Rabbi Israel Salanter (1809-1883), father of the Musar movement.
Once, Rabbi Salanter visited a new matzah bakery in order to check its work practices and level of kashrut. He reviewed all the manufacturing procedures extensively and observed the intense labor and toil of the employees. At the end of Rabbi Salanter’s visit, the bakery owner proudly asked him, “What does the rabbi say?” He answered, “The Gentiles accuse us, G-d forbid, of using the blood of Christian children in matzah. While this is not the case, from what I have seen here, there is indeed a violation of the prohibition on blood in food. The blood of the workers is mixed with the matzah! I will not certify this bakery as kosher.”
In another case, Rabbi Salanter was asked what demands particular attention when baking matzah. He answered: “One must be scrupulous not to yell at the woman kneading the dough.”
He was also quoted as saying, “It is prohibited to enhance your mitzvot at the expense of others.” One day Rabbi Salanter was hosted by a rich man. When he performed the ritual hand-washing before the meal, he used a sparing amount of water. He was asked, “Doesn’t the Torah say it is praiseworthy to wash with a lot of water?” He answered, “I can only do that in my own home. Here, however, I must consider the needs of the servant who must carry the buckets of water.”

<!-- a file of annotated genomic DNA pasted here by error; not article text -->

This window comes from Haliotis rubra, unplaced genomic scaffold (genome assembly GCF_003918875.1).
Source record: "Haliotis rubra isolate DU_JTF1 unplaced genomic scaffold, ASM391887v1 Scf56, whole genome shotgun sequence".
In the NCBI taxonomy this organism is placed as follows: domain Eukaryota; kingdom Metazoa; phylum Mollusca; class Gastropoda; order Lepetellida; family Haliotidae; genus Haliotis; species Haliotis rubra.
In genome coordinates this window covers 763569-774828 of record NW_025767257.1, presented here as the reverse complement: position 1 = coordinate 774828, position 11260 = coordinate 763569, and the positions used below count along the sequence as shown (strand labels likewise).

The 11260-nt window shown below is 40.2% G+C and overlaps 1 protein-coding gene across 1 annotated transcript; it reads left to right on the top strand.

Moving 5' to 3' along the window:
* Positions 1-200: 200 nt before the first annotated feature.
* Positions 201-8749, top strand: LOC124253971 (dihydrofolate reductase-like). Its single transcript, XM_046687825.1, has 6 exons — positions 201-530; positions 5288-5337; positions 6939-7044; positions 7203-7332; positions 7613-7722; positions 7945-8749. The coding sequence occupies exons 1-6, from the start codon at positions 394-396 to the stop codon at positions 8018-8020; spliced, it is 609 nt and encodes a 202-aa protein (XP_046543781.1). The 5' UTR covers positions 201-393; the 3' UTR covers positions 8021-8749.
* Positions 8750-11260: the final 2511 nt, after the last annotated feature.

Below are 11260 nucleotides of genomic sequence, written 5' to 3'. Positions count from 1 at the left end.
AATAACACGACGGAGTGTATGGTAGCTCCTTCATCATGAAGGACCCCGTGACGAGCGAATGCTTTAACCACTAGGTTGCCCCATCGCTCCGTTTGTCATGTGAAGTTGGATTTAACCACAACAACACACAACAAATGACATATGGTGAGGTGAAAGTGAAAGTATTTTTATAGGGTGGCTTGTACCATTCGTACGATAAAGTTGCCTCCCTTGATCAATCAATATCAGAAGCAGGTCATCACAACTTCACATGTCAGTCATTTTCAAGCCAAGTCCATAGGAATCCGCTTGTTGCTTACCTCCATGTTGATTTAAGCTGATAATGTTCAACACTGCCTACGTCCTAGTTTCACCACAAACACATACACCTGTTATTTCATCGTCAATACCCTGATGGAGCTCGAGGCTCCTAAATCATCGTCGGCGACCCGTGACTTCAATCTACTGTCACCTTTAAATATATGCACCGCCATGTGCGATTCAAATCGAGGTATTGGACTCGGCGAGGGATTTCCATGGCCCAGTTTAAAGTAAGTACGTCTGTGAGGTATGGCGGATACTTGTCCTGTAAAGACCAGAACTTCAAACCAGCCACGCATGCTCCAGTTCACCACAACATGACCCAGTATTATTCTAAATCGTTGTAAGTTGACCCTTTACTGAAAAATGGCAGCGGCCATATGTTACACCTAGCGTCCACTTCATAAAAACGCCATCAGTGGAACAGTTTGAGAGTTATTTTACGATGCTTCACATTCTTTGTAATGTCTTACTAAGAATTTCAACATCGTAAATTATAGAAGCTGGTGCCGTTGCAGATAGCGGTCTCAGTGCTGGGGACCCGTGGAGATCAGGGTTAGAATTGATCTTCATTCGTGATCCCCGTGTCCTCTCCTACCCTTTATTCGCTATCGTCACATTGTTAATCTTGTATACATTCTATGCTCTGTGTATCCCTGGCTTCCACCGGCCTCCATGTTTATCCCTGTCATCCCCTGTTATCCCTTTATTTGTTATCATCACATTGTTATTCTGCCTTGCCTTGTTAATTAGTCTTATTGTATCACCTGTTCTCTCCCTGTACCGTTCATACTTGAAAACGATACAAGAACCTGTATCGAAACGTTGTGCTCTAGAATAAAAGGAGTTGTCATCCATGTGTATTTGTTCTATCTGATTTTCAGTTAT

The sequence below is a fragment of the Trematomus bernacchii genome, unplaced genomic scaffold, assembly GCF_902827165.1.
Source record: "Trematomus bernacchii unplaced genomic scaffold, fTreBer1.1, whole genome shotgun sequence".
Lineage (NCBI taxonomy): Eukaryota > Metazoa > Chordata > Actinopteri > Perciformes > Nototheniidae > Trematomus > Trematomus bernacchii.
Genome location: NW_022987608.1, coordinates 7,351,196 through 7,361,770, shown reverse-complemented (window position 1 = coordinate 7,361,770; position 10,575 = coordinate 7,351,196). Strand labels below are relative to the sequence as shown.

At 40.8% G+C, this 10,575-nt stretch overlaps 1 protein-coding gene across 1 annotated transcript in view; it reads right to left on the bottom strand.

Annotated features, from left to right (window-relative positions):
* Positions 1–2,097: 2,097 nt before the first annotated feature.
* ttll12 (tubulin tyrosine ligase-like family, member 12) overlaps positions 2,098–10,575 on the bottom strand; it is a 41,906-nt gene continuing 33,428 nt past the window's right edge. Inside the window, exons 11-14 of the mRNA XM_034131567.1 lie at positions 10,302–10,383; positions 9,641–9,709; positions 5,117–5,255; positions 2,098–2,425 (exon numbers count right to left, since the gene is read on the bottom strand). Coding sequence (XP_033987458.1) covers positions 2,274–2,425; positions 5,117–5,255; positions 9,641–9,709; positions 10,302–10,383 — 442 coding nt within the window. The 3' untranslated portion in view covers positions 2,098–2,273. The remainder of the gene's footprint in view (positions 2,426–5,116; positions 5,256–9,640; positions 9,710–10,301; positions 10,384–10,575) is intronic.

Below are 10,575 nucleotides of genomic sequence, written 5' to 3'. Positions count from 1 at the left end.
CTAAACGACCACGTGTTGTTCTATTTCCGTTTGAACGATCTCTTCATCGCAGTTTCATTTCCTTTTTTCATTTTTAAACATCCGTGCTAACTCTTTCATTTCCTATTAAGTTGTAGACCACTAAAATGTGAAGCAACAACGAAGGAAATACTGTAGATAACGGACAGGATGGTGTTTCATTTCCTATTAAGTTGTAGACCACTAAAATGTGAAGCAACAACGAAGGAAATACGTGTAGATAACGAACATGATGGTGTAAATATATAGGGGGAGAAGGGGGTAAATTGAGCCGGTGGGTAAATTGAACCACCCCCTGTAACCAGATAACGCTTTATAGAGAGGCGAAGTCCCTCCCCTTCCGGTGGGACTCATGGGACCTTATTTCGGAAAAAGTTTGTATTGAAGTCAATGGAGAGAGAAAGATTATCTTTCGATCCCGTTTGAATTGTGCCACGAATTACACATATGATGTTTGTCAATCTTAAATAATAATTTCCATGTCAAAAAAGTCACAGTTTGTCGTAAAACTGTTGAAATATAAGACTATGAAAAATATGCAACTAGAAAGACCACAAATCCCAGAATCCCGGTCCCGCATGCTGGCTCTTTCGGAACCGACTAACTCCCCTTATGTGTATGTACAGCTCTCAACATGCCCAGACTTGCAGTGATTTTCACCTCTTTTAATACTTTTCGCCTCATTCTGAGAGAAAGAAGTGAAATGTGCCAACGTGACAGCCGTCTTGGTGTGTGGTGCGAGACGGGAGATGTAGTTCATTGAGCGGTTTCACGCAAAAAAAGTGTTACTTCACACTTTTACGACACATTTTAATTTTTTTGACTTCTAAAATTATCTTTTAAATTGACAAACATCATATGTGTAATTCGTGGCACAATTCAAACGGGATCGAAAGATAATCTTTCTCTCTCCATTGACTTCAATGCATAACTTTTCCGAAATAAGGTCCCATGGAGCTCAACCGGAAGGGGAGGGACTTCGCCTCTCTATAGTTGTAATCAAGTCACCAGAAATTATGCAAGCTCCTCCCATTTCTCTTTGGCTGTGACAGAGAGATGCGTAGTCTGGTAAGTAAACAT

When attending large dinners, Rabbi Salanter also hurried to finish eating quickly in consideration of the waiters and other workers, who had to wait until the end of the meal to go home. “Justice, justice you shall pursue in order that you may live in and inherit the land.”
The Midrash (Sifra, Leviticus 86; Midrash Hagadol, Leviticus 25:39) explains this to mean that one is not permitted to make a servant engage in degrading work (e.g., removing his master’s shoes), perform work that has no purpose (i.e., "busy" work), or carry out a task without a defined limit (e.g., "hoe until I return" when the servant does not know when the master will return).
In any case, however, [the defendant] is to be placed under the ban; for he is told, Go remove the damaging [animals] you own, in accordance with R. Natan. As it was taught, R. Natan said: How do I know that one may not raise a bad dog in his house or place a shaky ladder in his house? As it is said, “Do not bring blood into your house” (Deuteronomy 22:8).
The Universal Declaration of Human Rights contains 30 articles enumerating a number of “equal and inalienable rights of all members of the human family;” Articles 5, 13, 23, and 24 are those that are most relevant to business practices as they are more likely to be violated by businesses.